Zöe died the other day, peacefully, and at home. The vet thinks her pancreas gave out; there were indications of intestinal bleeding. I don’t know her exact age. According to what I was told when I adopted her she had to be almost 14 when she died, but I think she was a few years older. That’s a good age for a wire-hair fox terrier.

There are starting to be subtle shifts in what was a pack of three, now a pack of two. My mind has stopped saying “me and the dogs” and is beginning to think, “Bronco and me”. He, on the other hand, perhaps feeling forsaken, seems to be giving up his alpha role.

When we go for our evening walk now he trots calmly along on my left instead of taking a position in front, protecting his women. Zöe always walked behind the two of us. The neighbors joked that I had a “fast dog up front and a slow dog behind”. Little children would ask if they could "pet the doggies". When I explained “the little one is the mommy and the big one is the baby”, the kids sometimes didn’t understand why he was bigger than his mother. Bronco’s father must have been near the conformation limit for a Fox Terrier, although his siblings took after Zöe in size.

When I adopted Zöe she was a refugee from a puppy factory and was pregnant. I didn’t know that at the time. The night she whelped I was busy with a long-distance deal so I put her in the bathtub to do what she had to do. I heard an anguished yelp while I was telephoning. When I ended the conversation I checked on her. She was sitting in the bathtub, looking up at me, and the top of a little black head was just visible between her front legs. It was Bronco, first out. There were five puppies, two males, three females. It was her last litter so I am pleased that she was allowed to keep one of them.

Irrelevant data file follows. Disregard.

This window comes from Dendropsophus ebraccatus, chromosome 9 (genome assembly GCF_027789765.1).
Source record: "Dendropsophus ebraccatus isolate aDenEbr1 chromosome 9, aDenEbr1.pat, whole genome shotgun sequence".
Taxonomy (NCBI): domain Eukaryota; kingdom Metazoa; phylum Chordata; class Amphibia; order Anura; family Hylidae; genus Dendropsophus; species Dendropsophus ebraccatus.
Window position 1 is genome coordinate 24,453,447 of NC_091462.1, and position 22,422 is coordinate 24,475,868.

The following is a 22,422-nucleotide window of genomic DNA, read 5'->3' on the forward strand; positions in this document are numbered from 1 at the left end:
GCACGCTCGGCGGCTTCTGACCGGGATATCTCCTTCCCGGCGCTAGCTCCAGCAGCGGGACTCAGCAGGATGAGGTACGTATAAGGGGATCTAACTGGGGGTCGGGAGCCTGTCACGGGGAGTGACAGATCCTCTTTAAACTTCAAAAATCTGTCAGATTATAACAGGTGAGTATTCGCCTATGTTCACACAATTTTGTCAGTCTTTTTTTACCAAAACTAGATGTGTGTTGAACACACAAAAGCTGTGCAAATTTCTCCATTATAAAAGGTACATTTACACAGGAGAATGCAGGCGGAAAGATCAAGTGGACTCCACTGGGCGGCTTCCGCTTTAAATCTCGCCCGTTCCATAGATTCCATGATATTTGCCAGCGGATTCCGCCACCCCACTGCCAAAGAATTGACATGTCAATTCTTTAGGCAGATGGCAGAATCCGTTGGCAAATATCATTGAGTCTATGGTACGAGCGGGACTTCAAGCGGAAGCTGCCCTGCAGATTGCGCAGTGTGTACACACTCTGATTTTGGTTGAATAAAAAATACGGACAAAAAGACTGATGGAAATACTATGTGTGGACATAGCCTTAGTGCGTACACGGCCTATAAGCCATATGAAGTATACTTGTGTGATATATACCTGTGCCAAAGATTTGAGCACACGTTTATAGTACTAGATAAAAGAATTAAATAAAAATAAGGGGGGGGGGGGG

It came time to chose who we would keep and I let Zöe take one back to her dog box. It was Bronco. Later, when he was five months old and a raging adolescent, I would have given him to you if you had said “Gee, I like that dog”. And I would have thrown in $600 to seal the deal. But he quickly became the light of my life.

Bronco is over ten years old now, getting to be an old man, and I’m grateful that Zöe was the first to go. I don’t know what she would have done without him if he had disappeared before her. She idolized Bronco. She cleaned his face every single day of his life. Even during the last days, when she was so weak, she would manage to give his whiskers a wash and a brush-up.